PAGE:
Now, because he and I are co-founders and co-Editors-in-Chief, ostensibly our CV sections for work on the journal would be very similar; he knows exactly what I’ve done.  I was actually surprised: I worried that I put a little too much emphasis on my contributions.  He also noted that some people actually fluff up their CVs a bit– and if my “underfluffed” CV was in a stack of fluffed ones, my work would look even less.

We talked about this again in the evaluation.  We talked also about our management styles, our strengths, and how we want to use them in complementary ways as we continue to build our organization.  But another thread emerged: sometimes I am more passive, even when I’m in an area where I’m strong, or should be strong.

It’s so interesting to think about these issues.  For one, I think there’s a masculine/feminine thing at play– I know that I’ve been socialized to be humble, polite, and more likely to wait and demur.  Add to this a spirituality piece I have, where I believe it is more important to be humble than prideful–although my professors, even the priests, have worked to show me how this doesn’t apply to academia.  Add to this a sort of natural inclination to “wait and see” or “watch and learn” when I’m in unfamiliar territory.

You can see that in the world of academia, particularly if it is competitive, I might not be using my best skill set.  I’m comfortable stretching myself in my work on the journal, with our staff, and with outreach. I’m still unsure about applying again next year for a PhD- and I don’t know yet how to change what I did this year.

I’d love to hear from others how to be able to share my work with confidence.  What’s the difference between being cocky and vainglorious, and truthfully sharing one’s skills?  How can I practice finding the right way to talk about my strengths, and how will I know when I’m doing it well?

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We’ve been talking for the past month or so about the Holy Spirit, and about ways we have to try to capture in language and image the idea of it.  Flames, wind, breath, music, doves.  We talked about things we cannot see, but can feel, or know to be real.  

And since before Easter (since the Jesus in the curriculum grew up enough to be a young boy, and then an adult), we’ve talked about how Jesus used stories to tell us things, and to help us learn.  Recently, six-year-old Louisa has been growing adept at classifying things “fiction,” or “non-fiction.”  

Today we made little gardens of sand and play-doh, and talked about the story of the gardener, sowing seeds into soil that was rich and fertile, and soil that was too hard, had birds, or was full of weeds.  

“The soil is fiction,” Louisa asserted.

 “Yeah,” I said, “I think he’s talking about our hearts, wanting our hearts to be rich where things can flourish.”  

“I have that kind of heart,” she said.

The craft for today was only tangentially related to either of those– while talking about Jesus and his stories (fiction), and the ways we try to understand the Holy Spirit, we made kaleidoscopes, following instructions from here.  It was cool to look through the tiny hole and see the colored light against the tinfoil, to see what had been merely sequins and glitter become wide shapes, colored and new.  

I tried making a pinhole, but Louisa grabbed a pencil and shoved it through the black construction paper, saying, “I can’t see enough; I want to _see_.”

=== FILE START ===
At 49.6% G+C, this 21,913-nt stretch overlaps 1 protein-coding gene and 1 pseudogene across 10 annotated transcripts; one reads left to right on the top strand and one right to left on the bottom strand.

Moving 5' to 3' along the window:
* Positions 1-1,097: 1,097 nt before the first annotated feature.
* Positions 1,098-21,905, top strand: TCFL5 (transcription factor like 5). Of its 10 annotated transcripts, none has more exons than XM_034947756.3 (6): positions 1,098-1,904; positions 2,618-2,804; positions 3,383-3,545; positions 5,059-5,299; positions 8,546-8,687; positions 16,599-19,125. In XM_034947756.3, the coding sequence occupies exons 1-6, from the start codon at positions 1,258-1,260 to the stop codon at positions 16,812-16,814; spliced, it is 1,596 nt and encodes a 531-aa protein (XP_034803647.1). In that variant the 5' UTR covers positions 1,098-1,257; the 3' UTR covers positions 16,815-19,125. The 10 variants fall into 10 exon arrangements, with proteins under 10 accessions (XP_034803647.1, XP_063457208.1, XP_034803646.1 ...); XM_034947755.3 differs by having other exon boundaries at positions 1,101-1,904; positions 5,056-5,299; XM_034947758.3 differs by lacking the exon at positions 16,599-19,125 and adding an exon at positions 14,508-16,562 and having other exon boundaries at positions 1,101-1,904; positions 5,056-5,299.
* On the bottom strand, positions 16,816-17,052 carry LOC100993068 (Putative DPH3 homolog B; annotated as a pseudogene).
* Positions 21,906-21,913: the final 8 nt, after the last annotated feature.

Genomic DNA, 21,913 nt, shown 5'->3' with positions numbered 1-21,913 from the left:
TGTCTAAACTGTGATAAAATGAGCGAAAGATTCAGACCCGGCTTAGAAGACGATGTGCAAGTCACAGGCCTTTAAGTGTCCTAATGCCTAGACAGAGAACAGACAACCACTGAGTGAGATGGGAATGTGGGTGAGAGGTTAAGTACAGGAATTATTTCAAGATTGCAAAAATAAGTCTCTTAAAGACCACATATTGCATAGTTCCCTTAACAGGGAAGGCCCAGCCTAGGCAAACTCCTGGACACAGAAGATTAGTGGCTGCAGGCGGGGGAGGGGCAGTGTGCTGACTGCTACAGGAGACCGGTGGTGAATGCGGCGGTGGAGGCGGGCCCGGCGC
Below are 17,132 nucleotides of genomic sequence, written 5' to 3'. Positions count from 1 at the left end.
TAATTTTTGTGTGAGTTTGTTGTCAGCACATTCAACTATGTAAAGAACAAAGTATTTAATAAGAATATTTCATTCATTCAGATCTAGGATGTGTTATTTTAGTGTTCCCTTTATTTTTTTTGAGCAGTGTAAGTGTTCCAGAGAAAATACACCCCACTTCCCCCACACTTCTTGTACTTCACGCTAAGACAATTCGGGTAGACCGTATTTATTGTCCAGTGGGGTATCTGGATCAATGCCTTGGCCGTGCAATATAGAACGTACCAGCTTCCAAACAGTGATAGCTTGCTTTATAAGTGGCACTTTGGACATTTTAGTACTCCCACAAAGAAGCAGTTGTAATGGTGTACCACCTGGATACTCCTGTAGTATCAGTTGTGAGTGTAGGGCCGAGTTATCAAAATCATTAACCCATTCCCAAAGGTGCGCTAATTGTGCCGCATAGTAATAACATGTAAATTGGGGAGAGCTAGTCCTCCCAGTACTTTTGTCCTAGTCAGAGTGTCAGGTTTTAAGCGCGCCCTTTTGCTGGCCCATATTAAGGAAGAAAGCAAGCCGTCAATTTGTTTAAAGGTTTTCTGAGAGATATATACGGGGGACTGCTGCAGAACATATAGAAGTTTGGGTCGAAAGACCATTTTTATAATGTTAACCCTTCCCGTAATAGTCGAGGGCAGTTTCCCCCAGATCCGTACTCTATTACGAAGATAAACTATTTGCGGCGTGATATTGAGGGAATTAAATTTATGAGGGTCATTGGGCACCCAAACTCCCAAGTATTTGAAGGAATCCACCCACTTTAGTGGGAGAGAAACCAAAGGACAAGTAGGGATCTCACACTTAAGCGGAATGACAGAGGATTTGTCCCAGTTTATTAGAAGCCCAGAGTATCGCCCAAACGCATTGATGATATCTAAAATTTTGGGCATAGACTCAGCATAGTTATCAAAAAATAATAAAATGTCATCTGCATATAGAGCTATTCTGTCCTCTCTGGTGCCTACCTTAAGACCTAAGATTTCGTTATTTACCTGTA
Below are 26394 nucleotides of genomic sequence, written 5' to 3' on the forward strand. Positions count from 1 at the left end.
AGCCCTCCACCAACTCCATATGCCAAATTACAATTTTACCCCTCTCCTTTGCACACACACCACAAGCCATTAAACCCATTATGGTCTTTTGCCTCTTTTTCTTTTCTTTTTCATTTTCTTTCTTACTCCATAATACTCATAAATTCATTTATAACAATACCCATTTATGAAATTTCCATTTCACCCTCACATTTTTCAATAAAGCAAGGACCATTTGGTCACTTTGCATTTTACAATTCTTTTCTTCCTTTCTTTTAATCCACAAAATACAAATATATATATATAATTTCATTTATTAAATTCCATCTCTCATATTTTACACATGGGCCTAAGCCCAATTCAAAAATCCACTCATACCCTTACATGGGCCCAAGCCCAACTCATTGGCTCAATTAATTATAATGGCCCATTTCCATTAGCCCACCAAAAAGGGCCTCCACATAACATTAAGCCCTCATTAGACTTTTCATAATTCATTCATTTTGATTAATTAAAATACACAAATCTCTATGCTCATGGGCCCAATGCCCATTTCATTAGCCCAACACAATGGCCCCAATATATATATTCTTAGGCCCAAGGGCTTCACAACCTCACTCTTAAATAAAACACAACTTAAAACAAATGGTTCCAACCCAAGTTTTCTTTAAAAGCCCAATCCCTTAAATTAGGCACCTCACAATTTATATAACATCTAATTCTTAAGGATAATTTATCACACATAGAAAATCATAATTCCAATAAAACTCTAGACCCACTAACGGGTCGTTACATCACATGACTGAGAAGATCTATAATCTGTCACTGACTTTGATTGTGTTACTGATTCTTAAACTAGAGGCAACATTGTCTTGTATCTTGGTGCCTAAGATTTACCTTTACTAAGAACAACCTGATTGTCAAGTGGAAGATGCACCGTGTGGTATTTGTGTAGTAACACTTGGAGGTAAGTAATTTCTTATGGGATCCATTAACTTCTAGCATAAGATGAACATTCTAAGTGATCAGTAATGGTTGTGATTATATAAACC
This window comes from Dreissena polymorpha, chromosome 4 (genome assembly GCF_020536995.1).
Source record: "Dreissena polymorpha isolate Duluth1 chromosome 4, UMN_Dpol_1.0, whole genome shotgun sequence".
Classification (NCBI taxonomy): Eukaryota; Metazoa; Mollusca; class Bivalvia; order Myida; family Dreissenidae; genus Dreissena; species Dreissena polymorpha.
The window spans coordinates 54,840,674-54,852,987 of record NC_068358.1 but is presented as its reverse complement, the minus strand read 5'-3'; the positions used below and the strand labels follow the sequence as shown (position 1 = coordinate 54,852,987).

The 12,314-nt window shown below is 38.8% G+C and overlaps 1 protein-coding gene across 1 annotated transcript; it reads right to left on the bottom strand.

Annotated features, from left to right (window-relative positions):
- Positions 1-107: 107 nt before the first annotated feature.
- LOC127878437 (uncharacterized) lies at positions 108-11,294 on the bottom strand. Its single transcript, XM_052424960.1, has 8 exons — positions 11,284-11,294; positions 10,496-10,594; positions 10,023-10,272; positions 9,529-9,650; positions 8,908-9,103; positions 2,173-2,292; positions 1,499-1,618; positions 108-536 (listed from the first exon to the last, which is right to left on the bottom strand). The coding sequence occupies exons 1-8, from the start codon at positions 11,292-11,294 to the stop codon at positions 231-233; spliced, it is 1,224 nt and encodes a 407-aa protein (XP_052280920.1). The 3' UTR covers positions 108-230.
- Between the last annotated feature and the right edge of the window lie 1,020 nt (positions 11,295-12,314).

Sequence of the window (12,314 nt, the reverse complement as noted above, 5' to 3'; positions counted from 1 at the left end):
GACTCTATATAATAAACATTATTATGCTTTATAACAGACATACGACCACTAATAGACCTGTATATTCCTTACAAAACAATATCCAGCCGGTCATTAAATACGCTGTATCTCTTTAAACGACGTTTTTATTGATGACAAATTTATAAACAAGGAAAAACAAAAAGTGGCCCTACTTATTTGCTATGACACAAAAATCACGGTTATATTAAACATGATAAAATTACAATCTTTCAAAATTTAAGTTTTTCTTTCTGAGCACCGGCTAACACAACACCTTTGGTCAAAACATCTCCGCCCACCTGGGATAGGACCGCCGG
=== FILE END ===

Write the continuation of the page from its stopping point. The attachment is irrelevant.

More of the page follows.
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Yesterday, while working on our save-the-date cards for our wedding, we were looking through favorite quotes.  I came across this one from C.S. Lewis; I have loved it for many years.


“Miracles are a retelling in small letters of the very same story which is written across the whole world in letters to large for some of us to see.”


I think, in this case, he might be describing the “small” miracles that surprise our hearts, interrupt our days, and that we keep as markers of our humanity, community, and faith journeys.

This time reading it, though, I also thought about all the saints’ stories I know.  A favorite one came to mind: Felicity and Perpetua.  They were two women, sentenced to death by lions in the colosseum.  To display their heart-felt and true belief in God, and belief that death would merely deliver them into the morning of their lives in their Father’s kingdom, they held hands and sang, facing the lions.

I was at a conference once (concerning women in Orthodoxy), and spent a great deal of time gazing upon an icon of the two of them (they are always, inevitably, pictured together) during the more boring paper deliveries.  I tried to imagine the scene, the sounds and the smells.  Were people shouting at them? Could they hear the lions?  Did they know immediately which hymn it would be?

Then, of course, my mind wants to construct the rest of their story.  One was first the servant-girl of the other, but in Christianity, they were sisters.  How did they get in so much trouble?  What were their daily lives like?  Who did they leave behind?  Was one stronger, more headstrong and willful? Did one hearten the other, sharing her bravery?

Here are two common icons of them.  In the first, they are pictured as European ladies.  In the second (the type with which I am more familiar), they are correctly Northern African, and clasping each other close.

St Perpetua & Felicity



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the bright spot


I found this photograph a few days ago on Jezebel.  I’ve been thinking about it lately, and looking at it, and admiring the beauty, the light, and the composition.  And I can’t ignore the fact that this just happened a few days ago, and the people in it are living, and living through whatever comes next.